White House OSTP chief Alondra Nelson to step down

She has led the White House Office of Science and Technology Policy since the resignation of Eric Lander last year.
Alondra Nelson, deputy director for science and society at OSTP, speaks in Wilmington, Delaware, on January 16, 2021. (Photo by Alex Wong/Getty Images).

Alondra Nelson, who led the White House Office of Science and Technology Policy during a challenging period, is leaving government after two years to return to her faculty position at the Institute for Advanced Study in Princeton, New Jersey. 

Nelson initially led the OSTP Science and Society team, which had been newly created under President Joe Biden, and then led all of OSTP for eight months after Eric Lander resigned last February.

“We have landed some really big planes over these two years, and we’re in really good shape,” Nelson told Axios. “It’s a good moment to step away with some work launched that’s on the way to becoming implemented, and leave that work for others to do.”

Nelson, who is the first Black person and first woman of color, to lead OSTP, led the White House’s work on artificial intelligence, including the Blueprint for an AI Bill of Rights, helped roll out more rigorous scientific research standards when crafting federal policies, and boosted STEM programs.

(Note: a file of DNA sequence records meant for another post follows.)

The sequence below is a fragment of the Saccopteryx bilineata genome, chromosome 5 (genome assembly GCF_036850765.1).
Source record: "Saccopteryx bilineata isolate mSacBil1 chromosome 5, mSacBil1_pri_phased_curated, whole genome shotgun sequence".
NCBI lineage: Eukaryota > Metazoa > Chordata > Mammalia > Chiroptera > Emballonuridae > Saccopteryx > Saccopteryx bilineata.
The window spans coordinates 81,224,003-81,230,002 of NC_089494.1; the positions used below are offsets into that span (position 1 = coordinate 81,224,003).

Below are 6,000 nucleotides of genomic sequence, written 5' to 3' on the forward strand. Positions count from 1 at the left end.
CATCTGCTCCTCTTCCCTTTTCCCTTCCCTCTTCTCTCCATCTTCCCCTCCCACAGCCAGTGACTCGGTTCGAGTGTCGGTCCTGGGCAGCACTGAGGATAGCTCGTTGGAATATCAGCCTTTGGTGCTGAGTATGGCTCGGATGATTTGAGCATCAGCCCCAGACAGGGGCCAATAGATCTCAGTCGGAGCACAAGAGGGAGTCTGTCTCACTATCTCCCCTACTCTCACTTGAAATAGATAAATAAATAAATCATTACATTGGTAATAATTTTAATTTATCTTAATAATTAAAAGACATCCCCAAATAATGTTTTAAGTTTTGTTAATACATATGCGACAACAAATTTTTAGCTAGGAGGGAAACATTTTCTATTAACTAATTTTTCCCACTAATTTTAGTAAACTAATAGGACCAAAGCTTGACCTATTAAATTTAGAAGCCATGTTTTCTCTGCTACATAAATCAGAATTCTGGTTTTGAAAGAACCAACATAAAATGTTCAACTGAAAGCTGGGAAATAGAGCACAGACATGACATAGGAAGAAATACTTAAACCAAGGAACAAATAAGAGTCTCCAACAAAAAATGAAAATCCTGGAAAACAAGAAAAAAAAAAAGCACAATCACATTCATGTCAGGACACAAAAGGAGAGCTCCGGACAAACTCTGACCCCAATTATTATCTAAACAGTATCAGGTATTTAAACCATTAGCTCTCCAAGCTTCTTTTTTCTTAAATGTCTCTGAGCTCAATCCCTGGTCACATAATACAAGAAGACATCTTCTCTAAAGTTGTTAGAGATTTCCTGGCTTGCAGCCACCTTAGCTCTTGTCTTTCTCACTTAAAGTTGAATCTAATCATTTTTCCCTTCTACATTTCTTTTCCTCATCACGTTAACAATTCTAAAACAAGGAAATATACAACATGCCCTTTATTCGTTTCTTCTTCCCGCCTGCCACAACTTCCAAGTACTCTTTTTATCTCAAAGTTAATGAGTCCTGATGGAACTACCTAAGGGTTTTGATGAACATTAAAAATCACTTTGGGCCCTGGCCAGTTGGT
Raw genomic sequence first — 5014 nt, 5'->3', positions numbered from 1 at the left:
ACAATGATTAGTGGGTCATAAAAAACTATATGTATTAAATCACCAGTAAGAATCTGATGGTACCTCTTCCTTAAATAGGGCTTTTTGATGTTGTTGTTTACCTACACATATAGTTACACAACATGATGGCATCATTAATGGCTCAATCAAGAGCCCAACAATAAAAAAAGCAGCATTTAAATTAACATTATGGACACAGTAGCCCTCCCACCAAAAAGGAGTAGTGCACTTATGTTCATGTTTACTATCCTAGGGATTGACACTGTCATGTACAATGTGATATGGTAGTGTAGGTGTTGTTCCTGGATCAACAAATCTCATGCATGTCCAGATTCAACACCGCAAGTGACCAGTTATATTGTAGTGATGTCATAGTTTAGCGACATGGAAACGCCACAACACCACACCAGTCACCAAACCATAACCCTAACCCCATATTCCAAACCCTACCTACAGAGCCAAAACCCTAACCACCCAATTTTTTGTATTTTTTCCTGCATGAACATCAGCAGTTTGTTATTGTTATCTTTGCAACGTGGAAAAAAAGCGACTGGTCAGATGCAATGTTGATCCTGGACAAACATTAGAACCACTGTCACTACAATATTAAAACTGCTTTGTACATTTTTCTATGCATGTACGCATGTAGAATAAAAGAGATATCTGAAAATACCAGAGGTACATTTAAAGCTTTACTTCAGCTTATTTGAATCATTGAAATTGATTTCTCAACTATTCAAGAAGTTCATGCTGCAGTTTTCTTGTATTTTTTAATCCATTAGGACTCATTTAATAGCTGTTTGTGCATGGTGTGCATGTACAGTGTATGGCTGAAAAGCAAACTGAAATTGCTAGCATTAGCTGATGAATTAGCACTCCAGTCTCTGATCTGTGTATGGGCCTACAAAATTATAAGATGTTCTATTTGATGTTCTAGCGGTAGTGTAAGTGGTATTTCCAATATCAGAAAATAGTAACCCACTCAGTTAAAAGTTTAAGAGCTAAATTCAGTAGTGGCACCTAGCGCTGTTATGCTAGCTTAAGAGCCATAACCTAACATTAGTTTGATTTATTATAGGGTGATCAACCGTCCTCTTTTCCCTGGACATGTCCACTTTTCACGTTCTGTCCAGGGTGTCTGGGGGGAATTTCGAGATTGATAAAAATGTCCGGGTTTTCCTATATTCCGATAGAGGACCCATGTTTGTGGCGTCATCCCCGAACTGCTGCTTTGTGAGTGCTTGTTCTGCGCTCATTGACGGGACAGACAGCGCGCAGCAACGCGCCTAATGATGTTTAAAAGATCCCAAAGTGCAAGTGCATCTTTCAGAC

“The space of automated systems and AI policy moves very quickly, and we really can’t be on the sidelines,” she said. The popularity of ChatGPT and other generative AI programs being available to the public “is probably going to be a real shift in how people engage with technology and their day-to-day lives.”

Nelson will return to being a professor at the school of social sciences at IAS. She previously served on the faculties of Yale and Columbia universities. 

Nelson steps down from her position on Feb. 10. Details of her replacement at OSTP were not immediately available. 

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